A competitive capitalism is believed to bring out proper coordination of individuals without coercion. The selling of both goods and labor in a capitalistic economy is therefore unforced since employees are well protected and employers operate with specified set standards. This is unlike the voluntary model described in non-market economic system where political channels tend to use force to ensure conformity (Barnett, 2005). Due to this a capitalist economy is said to be more accommodative in meeting social needs, unlike the socialist economy which is rigid and not adaptive to changes. Government should not participate in forcing individuals to do what they would otherwise not do, but instead, they should prevent both political and economic coercions in the market. The government should establish good monetary policies which encourages economic growth, but should not limit the investors who wish to become players in the economy. By granting such freedom, more production firms and business enterprises will be put up to bring essential services closer to the people.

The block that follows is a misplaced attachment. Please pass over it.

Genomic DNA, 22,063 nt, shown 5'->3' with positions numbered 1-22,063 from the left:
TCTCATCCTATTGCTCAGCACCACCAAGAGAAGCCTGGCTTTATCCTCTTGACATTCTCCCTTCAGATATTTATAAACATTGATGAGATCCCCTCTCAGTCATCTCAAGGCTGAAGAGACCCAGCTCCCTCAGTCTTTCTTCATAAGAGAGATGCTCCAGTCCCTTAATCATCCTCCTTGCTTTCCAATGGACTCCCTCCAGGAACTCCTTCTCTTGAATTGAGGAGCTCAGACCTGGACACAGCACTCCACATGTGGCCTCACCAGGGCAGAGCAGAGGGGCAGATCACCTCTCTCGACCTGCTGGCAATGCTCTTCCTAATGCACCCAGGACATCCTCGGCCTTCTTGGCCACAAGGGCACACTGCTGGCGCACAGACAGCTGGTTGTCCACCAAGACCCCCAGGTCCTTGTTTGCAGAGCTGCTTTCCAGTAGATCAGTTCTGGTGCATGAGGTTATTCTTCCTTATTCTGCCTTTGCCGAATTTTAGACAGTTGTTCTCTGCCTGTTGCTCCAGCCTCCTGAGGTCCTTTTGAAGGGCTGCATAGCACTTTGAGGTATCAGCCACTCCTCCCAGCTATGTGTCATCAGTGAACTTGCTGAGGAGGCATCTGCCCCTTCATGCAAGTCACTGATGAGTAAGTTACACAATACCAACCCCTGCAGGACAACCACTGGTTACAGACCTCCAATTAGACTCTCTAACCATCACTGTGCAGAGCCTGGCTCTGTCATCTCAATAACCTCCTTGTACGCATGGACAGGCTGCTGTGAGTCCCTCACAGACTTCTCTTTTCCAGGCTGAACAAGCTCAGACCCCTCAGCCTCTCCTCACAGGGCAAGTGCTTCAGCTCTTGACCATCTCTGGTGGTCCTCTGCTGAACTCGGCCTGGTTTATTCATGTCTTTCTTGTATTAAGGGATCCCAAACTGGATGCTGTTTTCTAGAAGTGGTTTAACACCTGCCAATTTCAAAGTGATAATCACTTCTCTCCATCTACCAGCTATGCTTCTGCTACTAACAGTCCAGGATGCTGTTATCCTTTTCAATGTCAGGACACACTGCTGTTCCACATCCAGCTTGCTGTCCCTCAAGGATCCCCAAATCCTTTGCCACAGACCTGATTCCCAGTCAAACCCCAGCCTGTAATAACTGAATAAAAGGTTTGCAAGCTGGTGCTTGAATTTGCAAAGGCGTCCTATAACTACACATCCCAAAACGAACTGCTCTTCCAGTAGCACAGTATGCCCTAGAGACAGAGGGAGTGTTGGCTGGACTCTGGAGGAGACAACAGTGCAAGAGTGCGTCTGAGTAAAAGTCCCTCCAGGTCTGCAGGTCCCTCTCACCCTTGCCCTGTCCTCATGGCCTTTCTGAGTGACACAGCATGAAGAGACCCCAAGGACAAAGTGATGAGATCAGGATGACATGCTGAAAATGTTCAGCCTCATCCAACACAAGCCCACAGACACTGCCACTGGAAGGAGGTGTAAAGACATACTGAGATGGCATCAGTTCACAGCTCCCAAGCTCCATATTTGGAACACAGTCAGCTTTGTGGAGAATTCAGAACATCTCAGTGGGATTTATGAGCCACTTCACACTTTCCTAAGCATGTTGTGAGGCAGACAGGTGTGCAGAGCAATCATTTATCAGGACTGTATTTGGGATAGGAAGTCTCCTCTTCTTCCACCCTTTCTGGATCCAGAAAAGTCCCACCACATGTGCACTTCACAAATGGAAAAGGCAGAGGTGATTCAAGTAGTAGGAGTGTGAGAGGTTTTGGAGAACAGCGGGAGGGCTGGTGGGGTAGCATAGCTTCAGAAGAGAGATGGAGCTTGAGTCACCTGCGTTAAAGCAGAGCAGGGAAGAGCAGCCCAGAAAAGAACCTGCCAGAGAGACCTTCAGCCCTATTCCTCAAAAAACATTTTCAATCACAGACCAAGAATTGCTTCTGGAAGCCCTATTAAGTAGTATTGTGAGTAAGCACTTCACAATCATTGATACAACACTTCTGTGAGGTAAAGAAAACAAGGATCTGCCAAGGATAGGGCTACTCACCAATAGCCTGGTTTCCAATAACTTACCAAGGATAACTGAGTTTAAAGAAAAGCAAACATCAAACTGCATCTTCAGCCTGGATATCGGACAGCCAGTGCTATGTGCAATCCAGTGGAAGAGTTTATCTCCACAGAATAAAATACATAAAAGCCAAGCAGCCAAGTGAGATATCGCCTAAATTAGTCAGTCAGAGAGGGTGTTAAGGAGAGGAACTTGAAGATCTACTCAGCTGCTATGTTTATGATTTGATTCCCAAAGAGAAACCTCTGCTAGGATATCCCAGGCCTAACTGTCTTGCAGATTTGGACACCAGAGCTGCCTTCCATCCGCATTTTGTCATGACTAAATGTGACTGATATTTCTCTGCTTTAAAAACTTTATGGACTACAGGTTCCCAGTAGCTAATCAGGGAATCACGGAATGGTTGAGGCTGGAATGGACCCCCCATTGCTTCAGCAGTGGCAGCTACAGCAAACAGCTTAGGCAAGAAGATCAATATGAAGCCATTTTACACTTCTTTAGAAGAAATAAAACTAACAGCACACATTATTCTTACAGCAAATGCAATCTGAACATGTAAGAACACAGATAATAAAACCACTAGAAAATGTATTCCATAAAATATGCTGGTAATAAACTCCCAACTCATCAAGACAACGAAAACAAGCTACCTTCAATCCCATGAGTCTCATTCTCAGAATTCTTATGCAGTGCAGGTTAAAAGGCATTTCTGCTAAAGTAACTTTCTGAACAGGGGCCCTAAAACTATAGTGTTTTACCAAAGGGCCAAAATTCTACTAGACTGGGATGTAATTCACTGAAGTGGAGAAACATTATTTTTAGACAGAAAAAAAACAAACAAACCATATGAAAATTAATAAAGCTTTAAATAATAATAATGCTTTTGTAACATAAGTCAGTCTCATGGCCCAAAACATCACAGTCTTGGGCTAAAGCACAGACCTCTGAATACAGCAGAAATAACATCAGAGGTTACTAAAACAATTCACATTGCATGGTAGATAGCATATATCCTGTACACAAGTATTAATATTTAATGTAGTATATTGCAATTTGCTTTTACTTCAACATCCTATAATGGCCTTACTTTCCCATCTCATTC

Although the two systems are aimed at ensuring overall economic growth of a country, capitalistic economy tend to have a higher growth compared to the non-market economy. This is because, efficiency in production is very vital to the economic output. Specialization and division of labor which is commonly present in an open market economy tends to increase efficiency in production. Free trade in the U.S also encourages specialization, as investors mainly tend to produce goods and services which they have a comparative advantage on. Free market system also improves efficiency in resource allocation which leads to higher productivity and total domestic output. The lengthy bureaucratic procedures in the state owned production firms on the other hand lower their productivity. And this was the reason for the collapse of communist economy in Russia (Nell, 2010).